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IN THE PRESS: What Drives California's Budget Decisions? A Lot of Politics, Not As Much Data


By Sameea Kamal at Cal Matters

Frustration came through loud and clear as legislators hurled question after question at the head of the state’s homelessness interagency council: Why, after years of planning and billions of dollars invested, is there so little to show for the effort

“You come into a budget committee and there’s no numbers,” Assemblymember Phil Ting, a San Francisco Democrat, said at the May 6 Assembly committee hearing. “Why is it taking so long?”

Assemblymember Vince Fong, a Bakersfield Republican, took issue with the council saying it needed more money to compile the data. And Chris Ward, a Democrat from San Diego, said he’d been asking the same questions since 2022: “The fact that we’re still now, three years later here as a state is incredibly frustrating because that guides our decision making here as a budget.” 

But even without a full picture of how well the homelessness spending is working, Gov. Gavin Newsom is proposing cuts to cover the state’s budget deficit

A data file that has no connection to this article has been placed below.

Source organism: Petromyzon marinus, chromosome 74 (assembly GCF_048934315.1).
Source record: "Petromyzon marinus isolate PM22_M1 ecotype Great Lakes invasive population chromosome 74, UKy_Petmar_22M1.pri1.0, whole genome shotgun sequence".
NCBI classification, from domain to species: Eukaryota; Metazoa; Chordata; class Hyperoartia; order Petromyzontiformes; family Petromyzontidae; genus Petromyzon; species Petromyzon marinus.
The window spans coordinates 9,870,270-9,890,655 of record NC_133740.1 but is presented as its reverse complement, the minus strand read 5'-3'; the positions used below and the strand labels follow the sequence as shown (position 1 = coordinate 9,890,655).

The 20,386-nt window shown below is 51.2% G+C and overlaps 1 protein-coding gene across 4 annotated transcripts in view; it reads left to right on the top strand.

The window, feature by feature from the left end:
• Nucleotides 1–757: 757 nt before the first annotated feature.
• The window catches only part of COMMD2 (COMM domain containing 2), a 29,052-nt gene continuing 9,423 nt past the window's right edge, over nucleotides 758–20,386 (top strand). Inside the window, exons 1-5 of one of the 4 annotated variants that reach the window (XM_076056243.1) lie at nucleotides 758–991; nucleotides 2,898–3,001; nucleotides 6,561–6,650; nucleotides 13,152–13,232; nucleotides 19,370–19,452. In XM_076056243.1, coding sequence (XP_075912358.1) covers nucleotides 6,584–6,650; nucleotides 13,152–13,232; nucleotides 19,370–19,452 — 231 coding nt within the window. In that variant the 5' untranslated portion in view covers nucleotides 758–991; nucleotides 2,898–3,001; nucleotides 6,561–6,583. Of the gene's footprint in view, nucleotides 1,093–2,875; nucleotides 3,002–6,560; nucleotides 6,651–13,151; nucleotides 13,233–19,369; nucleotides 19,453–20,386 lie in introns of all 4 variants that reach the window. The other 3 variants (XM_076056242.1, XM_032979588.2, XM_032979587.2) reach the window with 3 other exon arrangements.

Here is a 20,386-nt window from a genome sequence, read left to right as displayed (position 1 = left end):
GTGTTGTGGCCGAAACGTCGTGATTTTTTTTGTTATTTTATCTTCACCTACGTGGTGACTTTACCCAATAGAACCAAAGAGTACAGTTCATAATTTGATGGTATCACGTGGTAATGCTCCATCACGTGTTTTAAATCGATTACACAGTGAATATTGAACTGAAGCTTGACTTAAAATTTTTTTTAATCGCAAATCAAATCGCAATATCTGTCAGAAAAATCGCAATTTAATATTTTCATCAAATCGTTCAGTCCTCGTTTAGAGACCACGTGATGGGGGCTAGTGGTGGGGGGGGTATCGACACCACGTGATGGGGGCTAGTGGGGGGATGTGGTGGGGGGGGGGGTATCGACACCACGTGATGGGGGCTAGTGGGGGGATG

That’s just one example of how the state budget gets put together, often without fully knowing if a program is paying off. Revenue dictates decisions, and voter-passed initiatives direct some spending. After that, legislators use any data that’s available, but they also negotiate with other officials and listen to their constituents.

They’re also lobbied by advocates and interest groups. (More than 650 organizations spent money lobbying on the budget, as well as other issues.) 

For the 2024-25 budget now before the Legislature, Newsom released a revised plan earlier this month that calls for dipping into reserves, canceling some new spending and cutting existing programs to cover a remaining shortfall of $27.6 billion. The independent Legislative Analyst’s Office, which assesses the budget picture through different calculations, cites the deficit as $55 billion, though it generally agrees with Newsom’s overall view of the state’s

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